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Bragg Angles and Thermal Expansion

  1. Apr 8, 2014 #1
    Problem statement:

    The Bragg angles of a certain reflection from copper is 47.75◦ at 20◦C but is 46.60◦ at 1000◦C.
    What is the coefficient of linear expansion of copper? (Note: the Bragg angle θ is half of the
    measured diffraction (deflection) angle 2θ).

    Attempt at solution:

    Using \begin{equation} 2d sin( \theta )= n \lambda \end{equation} to find the ratio of d(T=1000) and d(T=20) and saying that this is equal to the lattice constant ratio for those temperatures I found that:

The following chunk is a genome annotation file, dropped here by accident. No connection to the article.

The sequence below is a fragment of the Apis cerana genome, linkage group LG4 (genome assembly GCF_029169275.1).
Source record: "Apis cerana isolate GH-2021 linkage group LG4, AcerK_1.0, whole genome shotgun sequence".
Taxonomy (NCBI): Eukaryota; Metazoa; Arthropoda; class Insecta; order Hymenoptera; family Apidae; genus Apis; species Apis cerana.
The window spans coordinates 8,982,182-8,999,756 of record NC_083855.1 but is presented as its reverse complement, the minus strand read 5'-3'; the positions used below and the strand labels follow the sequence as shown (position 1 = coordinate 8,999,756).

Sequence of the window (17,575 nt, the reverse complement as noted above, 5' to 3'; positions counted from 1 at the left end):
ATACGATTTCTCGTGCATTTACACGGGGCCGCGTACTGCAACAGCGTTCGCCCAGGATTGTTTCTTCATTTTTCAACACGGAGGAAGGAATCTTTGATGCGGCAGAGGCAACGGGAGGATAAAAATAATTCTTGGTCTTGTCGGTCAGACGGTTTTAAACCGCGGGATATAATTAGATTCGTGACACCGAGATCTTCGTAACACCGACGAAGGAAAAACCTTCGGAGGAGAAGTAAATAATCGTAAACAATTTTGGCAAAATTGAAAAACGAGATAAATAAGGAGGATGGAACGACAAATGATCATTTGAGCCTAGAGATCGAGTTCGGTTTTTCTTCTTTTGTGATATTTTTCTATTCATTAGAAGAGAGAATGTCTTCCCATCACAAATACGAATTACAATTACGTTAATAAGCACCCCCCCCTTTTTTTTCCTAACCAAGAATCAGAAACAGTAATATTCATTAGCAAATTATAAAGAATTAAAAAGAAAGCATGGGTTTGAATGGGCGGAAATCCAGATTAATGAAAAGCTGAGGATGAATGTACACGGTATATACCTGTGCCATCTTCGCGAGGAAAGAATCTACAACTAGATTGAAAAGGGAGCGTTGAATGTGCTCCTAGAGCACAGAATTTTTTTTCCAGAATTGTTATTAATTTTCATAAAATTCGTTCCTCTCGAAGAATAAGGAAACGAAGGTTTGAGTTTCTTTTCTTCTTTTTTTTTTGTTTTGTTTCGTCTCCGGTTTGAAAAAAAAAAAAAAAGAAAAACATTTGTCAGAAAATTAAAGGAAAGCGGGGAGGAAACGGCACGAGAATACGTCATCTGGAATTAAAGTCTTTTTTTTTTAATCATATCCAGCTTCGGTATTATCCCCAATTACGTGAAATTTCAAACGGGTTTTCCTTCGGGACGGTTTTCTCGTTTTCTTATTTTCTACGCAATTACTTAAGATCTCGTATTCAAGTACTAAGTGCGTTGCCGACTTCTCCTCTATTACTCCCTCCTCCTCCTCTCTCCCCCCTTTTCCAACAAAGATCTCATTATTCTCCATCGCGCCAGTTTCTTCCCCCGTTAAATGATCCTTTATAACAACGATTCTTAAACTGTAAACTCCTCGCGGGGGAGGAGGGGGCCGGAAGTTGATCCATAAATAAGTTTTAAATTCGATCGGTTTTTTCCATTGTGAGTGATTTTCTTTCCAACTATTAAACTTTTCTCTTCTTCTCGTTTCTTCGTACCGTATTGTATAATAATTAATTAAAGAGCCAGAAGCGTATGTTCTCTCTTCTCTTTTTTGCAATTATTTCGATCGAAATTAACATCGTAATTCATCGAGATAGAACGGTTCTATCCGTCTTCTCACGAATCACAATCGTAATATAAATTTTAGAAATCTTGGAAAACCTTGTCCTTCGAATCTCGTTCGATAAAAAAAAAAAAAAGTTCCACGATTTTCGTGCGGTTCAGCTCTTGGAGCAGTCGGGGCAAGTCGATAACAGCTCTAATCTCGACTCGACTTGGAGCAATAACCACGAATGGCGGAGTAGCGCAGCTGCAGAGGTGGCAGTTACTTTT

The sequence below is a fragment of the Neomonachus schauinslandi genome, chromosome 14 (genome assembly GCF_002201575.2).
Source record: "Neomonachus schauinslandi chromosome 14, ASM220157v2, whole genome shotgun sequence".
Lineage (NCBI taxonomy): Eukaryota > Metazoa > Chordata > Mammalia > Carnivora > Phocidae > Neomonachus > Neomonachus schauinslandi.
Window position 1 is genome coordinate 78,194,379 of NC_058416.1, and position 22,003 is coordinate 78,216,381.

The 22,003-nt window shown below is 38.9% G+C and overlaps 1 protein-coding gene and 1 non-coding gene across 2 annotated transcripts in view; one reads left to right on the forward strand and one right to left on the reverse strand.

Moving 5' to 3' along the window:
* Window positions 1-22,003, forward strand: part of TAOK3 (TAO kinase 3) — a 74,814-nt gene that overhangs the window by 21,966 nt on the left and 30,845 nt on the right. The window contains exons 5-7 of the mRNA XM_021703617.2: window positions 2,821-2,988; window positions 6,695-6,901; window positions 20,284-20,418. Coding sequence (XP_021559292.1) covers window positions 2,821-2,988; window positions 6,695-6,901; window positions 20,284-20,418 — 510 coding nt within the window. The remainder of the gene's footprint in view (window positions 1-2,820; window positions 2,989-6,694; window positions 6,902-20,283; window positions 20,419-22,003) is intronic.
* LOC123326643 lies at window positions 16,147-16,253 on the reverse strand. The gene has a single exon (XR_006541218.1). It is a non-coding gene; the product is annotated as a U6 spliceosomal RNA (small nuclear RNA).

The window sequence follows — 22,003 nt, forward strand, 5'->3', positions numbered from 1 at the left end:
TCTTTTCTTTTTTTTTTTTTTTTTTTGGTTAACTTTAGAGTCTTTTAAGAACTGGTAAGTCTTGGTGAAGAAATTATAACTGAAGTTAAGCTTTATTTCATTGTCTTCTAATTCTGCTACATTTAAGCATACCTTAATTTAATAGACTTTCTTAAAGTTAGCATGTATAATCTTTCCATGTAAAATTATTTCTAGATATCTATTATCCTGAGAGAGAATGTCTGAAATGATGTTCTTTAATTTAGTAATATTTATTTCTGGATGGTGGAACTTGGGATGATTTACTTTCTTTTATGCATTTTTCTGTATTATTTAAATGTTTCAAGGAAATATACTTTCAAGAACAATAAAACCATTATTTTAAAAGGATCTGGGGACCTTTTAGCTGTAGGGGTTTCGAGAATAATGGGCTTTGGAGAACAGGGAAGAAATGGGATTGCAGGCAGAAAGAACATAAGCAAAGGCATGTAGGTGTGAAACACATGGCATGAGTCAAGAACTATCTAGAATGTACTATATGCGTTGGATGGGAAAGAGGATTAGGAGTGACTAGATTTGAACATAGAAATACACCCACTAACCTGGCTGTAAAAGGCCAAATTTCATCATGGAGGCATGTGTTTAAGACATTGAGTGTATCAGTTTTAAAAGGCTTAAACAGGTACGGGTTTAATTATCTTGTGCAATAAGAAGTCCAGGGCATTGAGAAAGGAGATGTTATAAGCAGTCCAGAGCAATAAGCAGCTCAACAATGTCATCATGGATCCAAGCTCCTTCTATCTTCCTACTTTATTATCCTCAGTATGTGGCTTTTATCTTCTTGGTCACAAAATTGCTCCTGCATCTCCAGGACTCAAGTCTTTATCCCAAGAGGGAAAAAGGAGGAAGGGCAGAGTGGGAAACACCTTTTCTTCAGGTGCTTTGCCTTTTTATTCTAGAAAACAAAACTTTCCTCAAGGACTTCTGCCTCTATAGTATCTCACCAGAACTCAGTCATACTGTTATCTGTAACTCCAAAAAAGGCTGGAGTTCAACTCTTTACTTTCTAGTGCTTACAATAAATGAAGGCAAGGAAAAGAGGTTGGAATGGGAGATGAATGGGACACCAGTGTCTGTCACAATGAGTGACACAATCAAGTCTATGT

\frac{a(T=1000)}{a(T=20)}=\frac{sin( \theta (T=20) )}{sin( \theta ( T= 1000))}


    Which when used in the equation for the linear expansion coefficient, kappa:


    \kappa = \frac{a(T=1000)}{a \Delta T}


    gives a value of 10^{-3} per kelvin, which is about 100 times too large when I compared it to the actual data. I know this is a basic question, but I can't see what I'm wondering what I'm doing wrong.

    Thanks in advance!

  2. jcsd
  3. Apr 9, 2014 #2
    The coefficient of thermal expansion is not given by that last formula.
    You should have a (Δa) in the formula, the difference between the lattice constants at the two temperatures.
  4. May 3, 2016 #3
    Maybe just a little late.. 2 years?
    I'm doing this question for PS204 study in DCU.

    Lo = n(lambda) / 2Sin47.75
    L = n(lambda) / 2Sin46.6
    change in L = L - Lo

    linear expansion coefficient = (1/Lo)(change in L / change in T)
    = (1 - Sin46.6/Sin47.75)(1/980)
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